flora with such a multispecies probiotics mixture with
al., 1999), although a meta-analysis of this issue showed
fructo oligosaccharide reduces bacterial overgrowth and
significant problems in study design in several studies
bacterial translocation from the gut and, consequently,
alters the course of disease. Therefore, the present study
A malnourished individual is known to be much more
was as an attempt to assess if modification of intestinal
susceptible to infections. In light of the wide usage of
flora by a specifical y designed, multispecies probiotics
antibiotic drugs in developing countries, it becomes extre-
mixture with fructo oligosaccharide changes disease
mely important to determine the effects of malnutrition on
course using a wel -established rat model of protein
the disposition of antibiotics (Jung and Shahl, 1986).
The gut microflora is an important constituent of the
intestinal mucosa barrier and this has led to the concept
of probiotics therapy, that is, the application of potential y
MATERIALS AND METHODS
beneficial microorganisms (Ful er, 1992). Probiotics is a
microbial dietary adjuvant that beneficial y affects the
Animals and diets
host physiology by modulating mucosal and systemic
Thirty male Wistar rats weighing 60 - 70 g and aged 28 days were
immunity, as wel as improving nutritional and microbial
used. Al animals were obtained with approval from the Animal
balance in the intestine tract. They are nonpathogenic
Research Center of Bab Ezzour University, Algeria. The rats were
microorganisms that, when administered in adequate
housed in stainless-steel cages in an animal room maintained at 22
amounts, confer a health benefit on the host. Probiotics
± 2°C on a 12-h light cycle. After three days of acclimatization, they
bacteria are noninvasive, yet they need to interact with
had free access to water ad libitum and conventional y, pel et food
(UAR, Vil emoisson-sur- Orge, France). The conventional y diet is
gastrointestinal (GI) epithelial cel s to elicit their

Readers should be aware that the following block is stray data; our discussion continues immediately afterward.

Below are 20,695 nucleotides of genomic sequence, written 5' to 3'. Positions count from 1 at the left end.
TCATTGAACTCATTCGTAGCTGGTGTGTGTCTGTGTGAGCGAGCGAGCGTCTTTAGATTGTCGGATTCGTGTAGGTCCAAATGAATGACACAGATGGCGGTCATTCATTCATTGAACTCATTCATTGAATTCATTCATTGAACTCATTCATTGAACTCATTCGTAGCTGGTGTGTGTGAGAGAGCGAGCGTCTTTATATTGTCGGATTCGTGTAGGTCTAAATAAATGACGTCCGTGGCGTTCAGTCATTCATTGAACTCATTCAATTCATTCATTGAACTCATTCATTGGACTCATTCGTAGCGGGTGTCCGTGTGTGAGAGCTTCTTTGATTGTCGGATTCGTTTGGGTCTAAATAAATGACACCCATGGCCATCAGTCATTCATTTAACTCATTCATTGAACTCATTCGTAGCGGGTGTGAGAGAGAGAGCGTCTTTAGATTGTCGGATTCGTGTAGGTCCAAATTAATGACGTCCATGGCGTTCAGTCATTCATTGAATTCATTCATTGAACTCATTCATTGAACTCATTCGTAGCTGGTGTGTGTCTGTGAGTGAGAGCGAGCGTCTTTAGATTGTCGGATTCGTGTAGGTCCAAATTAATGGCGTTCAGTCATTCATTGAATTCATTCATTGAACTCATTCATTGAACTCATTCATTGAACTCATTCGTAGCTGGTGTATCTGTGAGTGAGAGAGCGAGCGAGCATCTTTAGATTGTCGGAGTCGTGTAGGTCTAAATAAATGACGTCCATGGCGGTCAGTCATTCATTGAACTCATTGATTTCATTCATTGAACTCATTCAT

containing proteins, fat, carbohydrate, vitamin and minerals (Table
immunomodulatory effects. Probiotics have been shown
to induce various epithelial cel responses by competing
We propose here a new experimental model of malnutrition,
with pathogenic bacteria for host adhesion binding sites,
based on exclusive use of maize. This diet, similar to that
improving epithelial cel barrier function (Myl yluoma et
consumed by the severely malnourished children in poor countries,
is severely deficient in essential acid amine and vitamins (Ribeiro et
Probiotics and prebiotics can be used to either prevent
During fifteen days of experimental feeding period, animals were
or reduce the severity of microbe-induced gut
divided into three groups of 10 rats each. A protein malnourished
inflammation. The best known prebiotics are fructo-
rats (group 1, n = 10) were fed only with maize, a protein
oligosaccharides, sugars of plant origin. It has interesting
malnourished rats (group 2, n = 10) were received an antibiotic
properties such as stimulating the growth of probiotics
(Metronidazole) and a protein malnourished animals of group 3 (n =
and renewal of cel s in the intestinal mucosa.
10) received both Metronidazole and Probiotics Oligosaccharide.
The malnourished rats of the three groups were fed with maize (diet
PROBIONAT® is a product of both a probiotics and
poly-deficient in essential amino acids) with 10 g/kg of rat/day (EPE
Fructo-oligosaccharide (FOS); it is advisable for its regu-
Grope Avicole de l’Ouest, Mostaganem, Algeria); the composition of
Table 1. Standard diet for rats (UAR, Vil emoisson-sur- Orge, France).
Co-products of the cereals transformation
Oil cakes and other nitrogenized products of vegetable origin Nitrogenized product
Caloric value = 2900 kcal /kg. Ration day laborer = 18 – 25 g.
Table 2. Composition of maize (EPE Groupe Avicole de l’Ouest, Mostaganem, Algeria). Humidity Carbonhydrate Calories
maize was given in (Table 2). Food intake was measured daily at
The MLNs, spleen and liver were removed and al organs were
17 h. Induction of malnutrition after 15 days with this diet was
weighed separately. The MLN complex was placed in a sterile
published earlier (Dock et al., 2003; Dock-Nascimento et al., 2007).
grinding tube and homogenized with 9 volume of brain– heart
Metronidazole (Hikma Pharmaceuticals, Jordan) was given via
infusion using sterile ground-glass stoppers (Heimo et al.,2001). To
orogastric feeding tube to the rats of groups 2 and 3 for 15 days
determine the bacterial concentrations of homogenates, each organ
with the dose of 1 g/kg of animal/day). A complex of lyophilized
was diluted in decimal steps up to 1.105 in a sterile solution. After
probiotics (Lactobacil us acidophilus, Lactobacil usrhamnosus,
manual grinding, 1 ml of the homogenate was transferred into a
Bifidoboctenium lactis, Bifidoboctenium longum, Bifidoboctenium
tube containing 9 ml of physiologic serum; from this dilution 100 µl
bifidum, Steptococcus thermophilus) and Fructo-Oligosaccharides
aliquots were plated on DRIGALSKI agar plates for enterobacteria
(PROBIONAT® Safetynat Limited Epps Building Bridge Road,
culture (Sanofi, Diagnostic Pasteur; France). Spleen and liver was